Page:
Dru Smith, Austin Reaves set to go toe-to-toe in First Round
Smith’s assignment will be stopping Reaves, who leads OU in points, rebounds and assists.
Mar. 20, 2021
Missouri men’s basketball fans know who Dru Smith is by now. He’s a shut-down defender with a penchant for poking the ball away. A crafty scorer whose teammates will beg to shoot more until they look at the stat sheet and realize he has 15 points early in the second half.
He’s also a redshirt senior in his fifth — and likely final — season of college basketball, fourth as an eligible player and first in the NCAA Tournament.
“I’d be lying if I said I hadn’t thought about [the Tournament],” Smith said in an interview with The Maneater in February. “It’s tough … You can’t look forward, you can’t look past anything at this point.”
Smith is here in Indiana, his home state. And he’ll draw his most important assignment of the season in the first round on Saturday: slowing down Oklahoma redshirt senior guard Austin Reaves.
Reaves leads the Sooners in points, rebounds and assists with 17.7, 5.7 and 4.7 respectively.
“Definitely looking forward to it,” Smith said Wednesday. “He’s a great basketball player, and I think he just understands how to play the game. He plays at his own pace. He does a great job of getting fouled and he scores at all three levels. So I think it’ll definitely be a good matchup.”
“He does a great job of getting fouled” may be an understatement. Reaves is an expert at drawing just enough contact to elicit a whistle, partly because he’s so fearless on the drive. Missouri fans, especially those on Twitter, will not be thrilled about some of the calls he tends to get. Aside from LSU’s Cameron Thomas, he’s more skilled at drawing fouls than anyone the Tigers have faced so far.
Fans also will not be thrilled when they see him making most of the free throws he earns. Reaves sports a sterling 86.4 free throw percentage, good for first in the Big 12.
Reaves is so good in large part because like Smith said, he can score in every which way. Slashing, popping a jumper or driving to the basket off of a screen, catch-and-shoot jumpers, pull-up shots from midrange — it doesn’t matter. Reaves can and will score the rock. He’s a threat, though not as much as he used to be, from long-range, too.
“Austin Reaves is as good a guard [as there is] in the SEC,” Missouri coach Cuonzo Martin said, comparing Reaves to the competition in Missouri’s conference. “It’s just constant pressure. You gotta keep him uncomfortable. You can’t allow him to get in a rhythm, where he’s dribbling the ball in his right hand and making plays. It could be a long night for you.”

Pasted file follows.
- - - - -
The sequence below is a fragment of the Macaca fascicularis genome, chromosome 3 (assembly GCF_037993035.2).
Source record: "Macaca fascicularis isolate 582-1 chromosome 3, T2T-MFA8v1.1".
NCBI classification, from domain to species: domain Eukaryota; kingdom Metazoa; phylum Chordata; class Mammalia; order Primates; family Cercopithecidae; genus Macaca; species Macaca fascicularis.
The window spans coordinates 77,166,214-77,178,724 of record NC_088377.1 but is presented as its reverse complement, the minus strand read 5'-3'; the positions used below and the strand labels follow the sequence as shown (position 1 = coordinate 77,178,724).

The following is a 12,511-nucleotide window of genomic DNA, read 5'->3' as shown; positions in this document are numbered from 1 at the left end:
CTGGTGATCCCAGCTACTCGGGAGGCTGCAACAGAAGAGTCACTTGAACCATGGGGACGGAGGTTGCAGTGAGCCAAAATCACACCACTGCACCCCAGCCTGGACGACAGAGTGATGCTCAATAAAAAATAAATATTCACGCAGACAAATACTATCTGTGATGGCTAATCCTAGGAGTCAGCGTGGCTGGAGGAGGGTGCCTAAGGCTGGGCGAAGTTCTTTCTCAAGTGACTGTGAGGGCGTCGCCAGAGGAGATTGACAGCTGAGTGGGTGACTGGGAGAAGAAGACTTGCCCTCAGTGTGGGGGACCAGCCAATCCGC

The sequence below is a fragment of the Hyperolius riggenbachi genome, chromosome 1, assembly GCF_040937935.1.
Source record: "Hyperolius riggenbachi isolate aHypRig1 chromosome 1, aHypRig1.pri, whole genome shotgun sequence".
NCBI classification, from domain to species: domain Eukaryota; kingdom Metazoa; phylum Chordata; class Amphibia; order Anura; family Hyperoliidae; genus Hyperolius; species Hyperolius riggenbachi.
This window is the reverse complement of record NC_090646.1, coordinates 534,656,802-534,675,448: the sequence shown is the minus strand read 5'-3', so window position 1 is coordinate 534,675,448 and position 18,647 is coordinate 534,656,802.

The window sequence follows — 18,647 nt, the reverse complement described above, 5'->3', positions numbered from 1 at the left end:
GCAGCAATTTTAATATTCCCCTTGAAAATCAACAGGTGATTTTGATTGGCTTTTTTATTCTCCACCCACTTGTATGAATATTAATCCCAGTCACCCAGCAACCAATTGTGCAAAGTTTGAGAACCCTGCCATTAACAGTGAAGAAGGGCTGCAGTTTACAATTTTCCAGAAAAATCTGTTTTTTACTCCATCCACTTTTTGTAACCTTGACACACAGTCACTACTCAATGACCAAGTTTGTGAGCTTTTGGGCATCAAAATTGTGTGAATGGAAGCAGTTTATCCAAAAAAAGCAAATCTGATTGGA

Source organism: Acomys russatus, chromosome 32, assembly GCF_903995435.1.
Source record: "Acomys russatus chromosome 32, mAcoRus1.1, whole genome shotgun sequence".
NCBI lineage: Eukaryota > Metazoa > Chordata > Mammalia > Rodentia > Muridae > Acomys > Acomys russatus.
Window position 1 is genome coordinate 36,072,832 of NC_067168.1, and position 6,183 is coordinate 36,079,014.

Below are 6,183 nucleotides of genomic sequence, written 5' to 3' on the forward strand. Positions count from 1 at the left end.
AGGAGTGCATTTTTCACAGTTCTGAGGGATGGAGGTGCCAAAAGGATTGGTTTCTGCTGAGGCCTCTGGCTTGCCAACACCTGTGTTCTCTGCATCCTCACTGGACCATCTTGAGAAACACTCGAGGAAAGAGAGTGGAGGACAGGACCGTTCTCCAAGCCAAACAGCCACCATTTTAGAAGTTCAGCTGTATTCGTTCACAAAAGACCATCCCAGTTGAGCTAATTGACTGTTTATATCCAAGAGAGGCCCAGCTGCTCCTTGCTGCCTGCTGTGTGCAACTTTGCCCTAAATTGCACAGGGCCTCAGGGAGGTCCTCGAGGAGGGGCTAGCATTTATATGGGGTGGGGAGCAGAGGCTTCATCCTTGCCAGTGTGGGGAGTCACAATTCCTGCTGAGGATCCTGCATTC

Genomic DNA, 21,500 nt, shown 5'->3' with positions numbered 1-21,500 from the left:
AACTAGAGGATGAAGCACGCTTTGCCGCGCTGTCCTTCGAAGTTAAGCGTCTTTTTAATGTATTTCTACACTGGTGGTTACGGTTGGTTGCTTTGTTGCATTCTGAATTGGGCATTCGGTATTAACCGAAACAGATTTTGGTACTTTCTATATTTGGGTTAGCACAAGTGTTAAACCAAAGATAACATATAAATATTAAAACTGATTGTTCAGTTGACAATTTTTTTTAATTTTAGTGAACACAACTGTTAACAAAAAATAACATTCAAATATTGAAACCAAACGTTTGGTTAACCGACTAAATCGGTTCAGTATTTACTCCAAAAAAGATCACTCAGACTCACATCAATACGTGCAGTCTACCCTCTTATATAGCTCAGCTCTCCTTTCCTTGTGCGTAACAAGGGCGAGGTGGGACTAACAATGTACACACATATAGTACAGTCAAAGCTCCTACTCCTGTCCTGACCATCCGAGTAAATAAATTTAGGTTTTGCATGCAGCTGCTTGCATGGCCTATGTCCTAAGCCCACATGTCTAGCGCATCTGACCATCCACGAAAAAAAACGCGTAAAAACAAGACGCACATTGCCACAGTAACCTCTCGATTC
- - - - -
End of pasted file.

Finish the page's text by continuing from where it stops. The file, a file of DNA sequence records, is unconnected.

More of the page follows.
Much of what makes Reaves so dangerous, though, is his drive-and-kick game. Oklahoma loves to spread the floor and put four capable shooters on the outside, which forces opponents to make a choice: either help on Reaves and stand helpless as he slings it to an open man who drills a three or don’t help on Reaves and give up two points.
Unless, of course, you have a first-team All-SEC and All-SEC defensive guard who can match Reaves step-for-step and force him to become a two-way player.
“I just think you gotta make him play on both sides of the ball,” Martin said. “You can’t allow him to go into the half with zero fouls, and we hadn’t put pressure on him in some way, shape or form.”
OU coach Lon Kruger spoke highly of Smith as well.
“He’s terrific,” Kruger said. “Dru Smith is a guy that can score in a lot of different ways, shoot the ball well, he gets to the paint, good defender. Looks like a terrific leader for them. A lot of similarities, I guess, as you compare Dru with Austin. Both really good players and both really big keys to the ballclub.”
Smith and Reaves are indeed similar in many ways. They both started at mid-major programs in 2016, albeit Reeves at a perennial Tournament team in Wichita State, and they both sat out the 2018-19 season after transferring to Power Six schools.
Reaves has respect for Smith’s game as well.
“He’s a really good player,” Reaves said. “The coaching staff has kept saying that over and over again, about how he affects the game in a lot of different aspects. He can score, he can rebound, he facilitates, he plays defense, so he’s really an all-around player. And then just a comparison — I feel like it’s really similar with us.”
The two guards squared off last season, and Reaves scored 19 points in a Sooners win.
Smith and Reaves also crossed paths at their respective mid-major schools. They played twice in 2017, with Smith scoring a then-career-high 19 points in the second game for Evansville. Reaves played sparingly off the bench on a Shocker team that ended its season at 31-5 with an NCAA Tournament win, and he unsurprisingly won both games.
Neither Smith nor Reaves remembers much about those games.
“He’s definitely grown a lot since then,” Smith said. “I’m looking forward to it.”
So, of course, has Smith. And the 40-minute battle between him and Reaves could make all the difference Saturday night.
Edited by Kyle Pinnell | firstname.lastname@example.org